On a more technical note, mechanical engineering expert witnesses for both sides will be needed to testify to the mechanical structure and design of the phone. These experts will be useful in laying the foundation for understanding the phone’s basic components and functioning. For Samsung in particular, a metallurgical engineering expert can provide testimony as to the design and construction of the metals involved in the overheating and combustion of the Galaxy Note 7.
To the extent that either Apple or Samsung attempt to claim the owners of their phones engaged in conduct that proximately caused the damages, a mobile device forensics expert may be useful. This type of expert can extract a variety of data from the phone such as text messages, calls, web history, locations, and wireless networks. While the information to date suggests that both phones suffer from defects more physical in nature, i.e., the iPhone bending its logic board and the Galaxy Note 7 puncturing its battery, a mobile forensics expert may be able to recover internal data that can nonetheless point to an alternative cause for the defect.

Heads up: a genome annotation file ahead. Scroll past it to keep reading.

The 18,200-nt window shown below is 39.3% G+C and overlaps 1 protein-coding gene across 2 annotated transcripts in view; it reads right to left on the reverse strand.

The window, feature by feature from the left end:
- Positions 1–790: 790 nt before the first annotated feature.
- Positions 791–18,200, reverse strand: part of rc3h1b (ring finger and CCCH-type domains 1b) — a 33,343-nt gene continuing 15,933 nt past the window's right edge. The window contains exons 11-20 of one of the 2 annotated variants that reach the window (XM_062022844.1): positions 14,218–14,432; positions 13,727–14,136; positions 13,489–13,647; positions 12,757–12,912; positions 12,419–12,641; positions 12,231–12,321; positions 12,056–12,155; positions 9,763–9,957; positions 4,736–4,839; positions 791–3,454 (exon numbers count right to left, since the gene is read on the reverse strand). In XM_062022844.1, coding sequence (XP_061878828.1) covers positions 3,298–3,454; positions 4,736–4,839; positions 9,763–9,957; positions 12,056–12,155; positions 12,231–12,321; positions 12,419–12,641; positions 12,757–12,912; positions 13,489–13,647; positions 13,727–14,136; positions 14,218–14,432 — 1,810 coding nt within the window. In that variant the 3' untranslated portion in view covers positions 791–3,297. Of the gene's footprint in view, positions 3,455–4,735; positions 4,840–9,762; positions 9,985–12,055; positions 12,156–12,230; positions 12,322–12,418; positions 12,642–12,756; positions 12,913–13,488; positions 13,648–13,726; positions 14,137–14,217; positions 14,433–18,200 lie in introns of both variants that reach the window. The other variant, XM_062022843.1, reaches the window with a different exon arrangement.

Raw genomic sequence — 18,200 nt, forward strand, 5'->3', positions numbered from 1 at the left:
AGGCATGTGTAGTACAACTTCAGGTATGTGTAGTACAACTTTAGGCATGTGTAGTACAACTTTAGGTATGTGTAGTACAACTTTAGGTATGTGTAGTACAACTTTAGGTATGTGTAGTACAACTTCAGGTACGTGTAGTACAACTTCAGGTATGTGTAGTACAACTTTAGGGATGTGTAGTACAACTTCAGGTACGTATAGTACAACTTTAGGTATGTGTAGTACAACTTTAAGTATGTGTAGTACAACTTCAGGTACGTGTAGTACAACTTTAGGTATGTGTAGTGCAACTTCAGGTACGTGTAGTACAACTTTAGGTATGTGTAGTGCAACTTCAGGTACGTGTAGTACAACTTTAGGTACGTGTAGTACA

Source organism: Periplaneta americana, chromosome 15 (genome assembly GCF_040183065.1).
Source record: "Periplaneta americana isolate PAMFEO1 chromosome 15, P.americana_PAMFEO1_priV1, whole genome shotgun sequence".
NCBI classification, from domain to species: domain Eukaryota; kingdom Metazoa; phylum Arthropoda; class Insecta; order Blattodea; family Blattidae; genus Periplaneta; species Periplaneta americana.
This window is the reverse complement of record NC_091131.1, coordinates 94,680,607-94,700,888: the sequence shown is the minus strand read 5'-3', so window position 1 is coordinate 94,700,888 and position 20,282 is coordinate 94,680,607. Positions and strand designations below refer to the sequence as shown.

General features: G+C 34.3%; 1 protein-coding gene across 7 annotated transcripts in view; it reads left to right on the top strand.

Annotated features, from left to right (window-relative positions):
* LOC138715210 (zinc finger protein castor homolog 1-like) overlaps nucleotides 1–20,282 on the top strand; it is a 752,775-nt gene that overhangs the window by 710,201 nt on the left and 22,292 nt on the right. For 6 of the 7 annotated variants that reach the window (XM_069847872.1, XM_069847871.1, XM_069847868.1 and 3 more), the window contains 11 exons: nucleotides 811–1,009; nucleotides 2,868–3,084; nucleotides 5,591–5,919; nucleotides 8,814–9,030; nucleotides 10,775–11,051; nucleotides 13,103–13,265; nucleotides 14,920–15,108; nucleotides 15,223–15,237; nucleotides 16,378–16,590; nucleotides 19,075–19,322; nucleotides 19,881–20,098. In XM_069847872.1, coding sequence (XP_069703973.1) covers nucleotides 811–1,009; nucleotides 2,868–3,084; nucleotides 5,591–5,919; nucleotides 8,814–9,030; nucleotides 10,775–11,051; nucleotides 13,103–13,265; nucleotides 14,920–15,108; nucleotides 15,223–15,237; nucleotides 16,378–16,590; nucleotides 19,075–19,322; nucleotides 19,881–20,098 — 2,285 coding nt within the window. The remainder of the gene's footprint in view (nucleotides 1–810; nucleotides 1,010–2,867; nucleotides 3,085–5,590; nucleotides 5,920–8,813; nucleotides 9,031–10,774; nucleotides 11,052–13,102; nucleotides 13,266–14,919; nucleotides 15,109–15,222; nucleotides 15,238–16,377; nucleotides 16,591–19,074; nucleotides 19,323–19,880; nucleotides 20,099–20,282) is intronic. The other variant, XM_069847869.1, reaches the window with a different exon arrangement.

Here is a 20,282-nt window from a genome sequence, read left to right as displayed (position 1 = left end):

Despite their ubiquity in our lives, cell phones are above all, mere products. How they operate is, in part, dependent upon us. Therefore, in both the Apple and Samsung litigations, it is critical for each party to hire a human factors expert to testify as to how a phone may be affected, if at all, by its owner. Human factors experts analyze how individuals interact with technology, taking into account the issues of perception, attention, memory, and risk.
In both cases, the defendant companies can utilize a human factors expert to emphasize the customer’s role, if any, in the phone’s malfunction. While the experts for the plaintiffs can argue that human error did not contribute to the defect. Or whether owners handled their phones in such a way that would cause the defect in question will be a critical issue in both lawsuits. A human factors expert can help explain an owner’s interactions with the product.
Unlike the iPhone, Samsung’s Galaxy Note 7 has caused physical injuries to its customers. This warrants an additional slew of expert witnesses to prove damages. In this respect, the witnesses commonly used in product liability and personal injury cases will also be needed in the Samsung litigation, such as medical experts to attest to the physical injuries, and accident reconstruction specialists to recreate how the incident occurred. While the latter is typically used in automobile accident cases, an accident reconstruction expert can determine the cause of these fires; particularly in claims where the fires have caused widespread damage.
Overall, it is only the tip of the litigation iceberg for both Apple and Samsung. In the upcoming months, it is likely that the class actions and personal lawsuits will multiply. In light of the complexity, technology, and damages involved, a range of different expert witnesses will certainly be needed in order for either party to advance its case.